A Victoria city councillor is proposing a motion to expand the distance and areas where drug possession is not allowed.
The Province of British Columbia recently added an amendment to its pilot program that decriminalized drug possession for personal use.
On Sept. 18, it became illegal to possess drugs within 15 meters of any play structure in a playground, a spray or wading pool, or a skate park. This was also extended to include structures around K-12 schools and licensed childcare facilities.
“We requested this amendment from Health Canada to ensure that families feel safe in their community while continuing to use every tool available to fight the toxic-drug crisis and save lives,” said Jennifer Whiteside, B.C.’s Minister of Mental Health and Addictions, in a Sept. 14 news release.
Councillor Stephen Hammond is now putting forward a motion that would expand on the current ban.
“So we don’t let kids think this is normalized because no one would want a life of drug addiction,” said Hammond.
His proposed motion would extend the distance individuals are not allowed to possess drugs by 15 metres to a total of 30 metres. The list of spaces where possession would be illegal would also be expanded to sports fields, tennis courts, picnic tables, bus shelters, and public facilities such as libraries and community centres.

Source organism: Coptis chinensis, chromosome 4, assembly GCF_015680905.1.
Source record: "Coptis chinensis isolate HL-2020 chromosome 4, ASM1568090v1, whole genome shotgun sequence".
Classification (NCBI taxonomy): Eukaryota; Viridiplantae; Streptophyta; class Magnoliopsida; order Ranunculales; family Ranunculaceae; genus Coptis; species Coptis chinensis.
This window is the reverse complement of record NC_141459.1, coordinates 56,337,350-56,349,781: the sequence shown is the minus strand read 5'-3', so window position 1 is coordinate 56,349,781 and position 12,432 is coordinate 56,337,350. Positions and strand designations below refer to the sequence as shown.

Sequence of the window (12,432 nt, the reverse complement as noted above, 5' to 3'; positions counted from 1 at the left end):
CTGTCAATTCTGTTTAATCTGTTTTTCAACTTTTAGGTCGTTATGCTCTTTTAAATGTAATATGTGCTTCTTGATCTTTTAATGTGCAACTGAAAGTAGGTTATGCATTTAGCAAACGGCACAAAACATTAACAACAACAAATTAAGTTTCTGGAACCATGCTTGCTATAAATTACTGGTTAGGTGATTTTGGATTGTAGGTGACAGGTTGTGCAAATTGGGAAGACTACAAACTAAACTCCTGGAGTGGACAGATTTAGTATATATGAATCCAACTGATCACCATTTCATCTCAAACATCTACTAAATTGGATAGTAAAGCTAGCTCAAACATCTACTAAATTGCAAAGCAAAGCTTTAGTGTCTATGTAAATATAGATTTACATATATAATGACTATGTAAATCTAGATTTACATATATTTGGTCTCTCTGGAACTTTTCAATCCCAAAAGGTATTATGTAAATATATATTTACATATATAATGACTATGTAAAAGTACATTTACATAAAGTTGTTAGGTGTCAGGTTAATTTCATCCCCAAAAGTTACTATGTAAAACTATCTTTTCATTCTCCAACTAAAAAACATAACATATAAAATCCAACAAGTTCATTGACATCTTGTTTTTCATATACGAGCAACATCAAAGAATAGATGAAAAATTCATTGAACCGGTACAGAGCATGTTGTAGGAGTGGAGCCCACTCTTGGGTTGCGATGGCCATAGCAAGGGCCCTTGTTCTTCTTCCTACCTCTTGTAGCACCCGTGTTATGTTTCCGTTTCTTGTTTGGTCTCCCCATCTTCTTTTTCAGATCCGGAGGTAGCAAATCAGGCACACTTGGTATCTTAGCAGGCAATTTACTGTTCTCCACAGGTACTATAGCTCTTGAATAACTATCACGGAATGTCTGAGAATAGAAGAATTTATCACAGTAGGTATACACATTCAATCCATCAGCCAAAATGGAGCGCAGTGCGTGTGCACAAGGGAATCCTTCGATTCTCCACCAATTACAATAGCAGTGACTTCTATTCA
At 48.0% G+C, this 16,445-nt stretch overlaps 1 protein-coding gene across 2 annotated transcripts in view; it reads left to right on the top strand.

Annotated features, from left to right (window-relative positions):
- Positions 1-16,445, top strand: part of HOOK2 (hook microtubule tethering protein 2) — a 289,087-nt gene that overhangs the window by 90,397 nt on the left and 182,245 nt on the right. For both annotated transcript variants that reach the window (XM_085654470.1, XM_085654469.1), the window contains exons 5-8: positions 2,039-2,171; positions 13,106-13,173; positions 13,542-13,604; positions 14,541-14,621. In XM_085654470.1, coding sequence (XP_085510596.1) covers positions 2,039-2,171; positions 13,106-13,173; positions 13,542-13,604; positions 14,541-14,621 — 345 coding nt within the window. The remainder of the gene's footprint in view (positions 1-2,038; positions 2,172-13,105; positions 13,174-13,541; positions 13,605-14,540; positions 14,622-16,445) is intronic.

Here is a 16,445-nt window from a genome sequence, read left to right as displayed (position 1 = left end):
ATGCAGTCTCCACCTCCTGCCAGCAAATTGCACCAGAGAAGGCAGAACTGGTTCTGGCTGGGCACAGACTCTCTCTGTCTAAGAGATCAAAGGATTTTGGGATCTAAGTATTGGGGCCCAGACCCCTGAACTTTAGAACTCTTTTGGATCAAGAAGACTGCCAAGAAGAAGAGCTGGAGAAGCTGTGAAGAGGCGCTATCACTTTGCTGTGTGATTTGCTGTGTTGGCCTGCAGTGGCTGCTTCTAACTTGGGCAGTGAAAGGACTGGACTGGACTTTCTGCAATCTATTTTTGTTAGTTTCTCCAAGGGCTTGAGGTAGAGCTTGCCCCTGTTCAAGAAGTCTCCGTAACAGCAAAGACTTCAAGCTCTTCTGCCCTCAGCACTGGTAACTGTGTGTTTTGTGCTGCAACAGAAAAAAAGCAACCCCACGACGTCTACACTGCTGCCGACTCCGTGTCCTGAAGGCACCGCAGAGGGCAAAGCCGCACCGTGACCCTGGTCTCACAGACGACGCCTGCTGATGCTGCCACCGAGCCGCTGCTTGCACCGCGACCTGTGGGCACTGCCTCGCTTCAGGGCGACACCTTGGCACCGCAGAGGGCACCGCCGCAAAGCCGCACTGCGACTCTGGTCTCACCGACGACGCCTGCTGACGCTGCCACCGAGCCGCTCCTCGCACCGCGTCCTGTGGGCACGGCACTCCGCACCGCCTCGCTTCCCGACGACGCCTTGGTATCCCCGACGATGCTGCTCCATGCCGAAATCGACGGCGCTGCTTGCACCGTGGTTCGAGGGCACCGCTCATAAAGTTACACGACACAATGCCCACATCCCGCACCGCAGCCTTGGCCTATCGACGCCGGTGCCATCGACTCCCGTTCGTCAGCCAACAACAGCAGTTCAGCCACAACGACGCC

Hammond says the goal isn’t to arrest those who break the law but to prevent youths from using drugs.
“It’s about helping out in the process of preventing youth and young people thinking that this can be normalized and this is something that they might want to try,” he said.
B.C.’s amendment also allowed police forces to enforce the Controlled Drug and Substances Act against violators, which does include arrests, but that only applies to the first 15 metres.
If Hammond’s motion passes, the Ministry of Mental Health and Addictions says it’s up to the municipality to enforce it.
“Any bylaw that extends beyond the first 15 metres would not be under the purview of the CDSA but would be subject to the existing enforcement approaches regarding bylaws in the municipality, such as warnings or tickets,” said the ministry in an emailed statement to CHEK News.
The ministry added that public intoxication in public spaces is still illegal.
“I don’t think the change will make a lot of a difference to people,” said Grant McKenzie, director of communications at Our Place Society.
Advocates say the change is welcomed but overall won’t change much among users.
“I mean, a crosswalk sign doesn’t mean anything to them. So this won’t really do anything, but if we had the police or whatever to say to someone, ‘You know you can’t use drugs here, let me take you to a supervised consumption site, where you can do it under supervision.’ That would be a bonus,” said McKenzie.
The ministry says legislation coming in the fall that would help battle illegal drug use.
“The province will be introducing new legislation this fall to provide a comprehensive approach to illegal drug use in community spaces while continuing to support people who use drugs in connecting to the lifesaving supports they need.”
Hammond’s motion will be presented to Council on Sept. 28.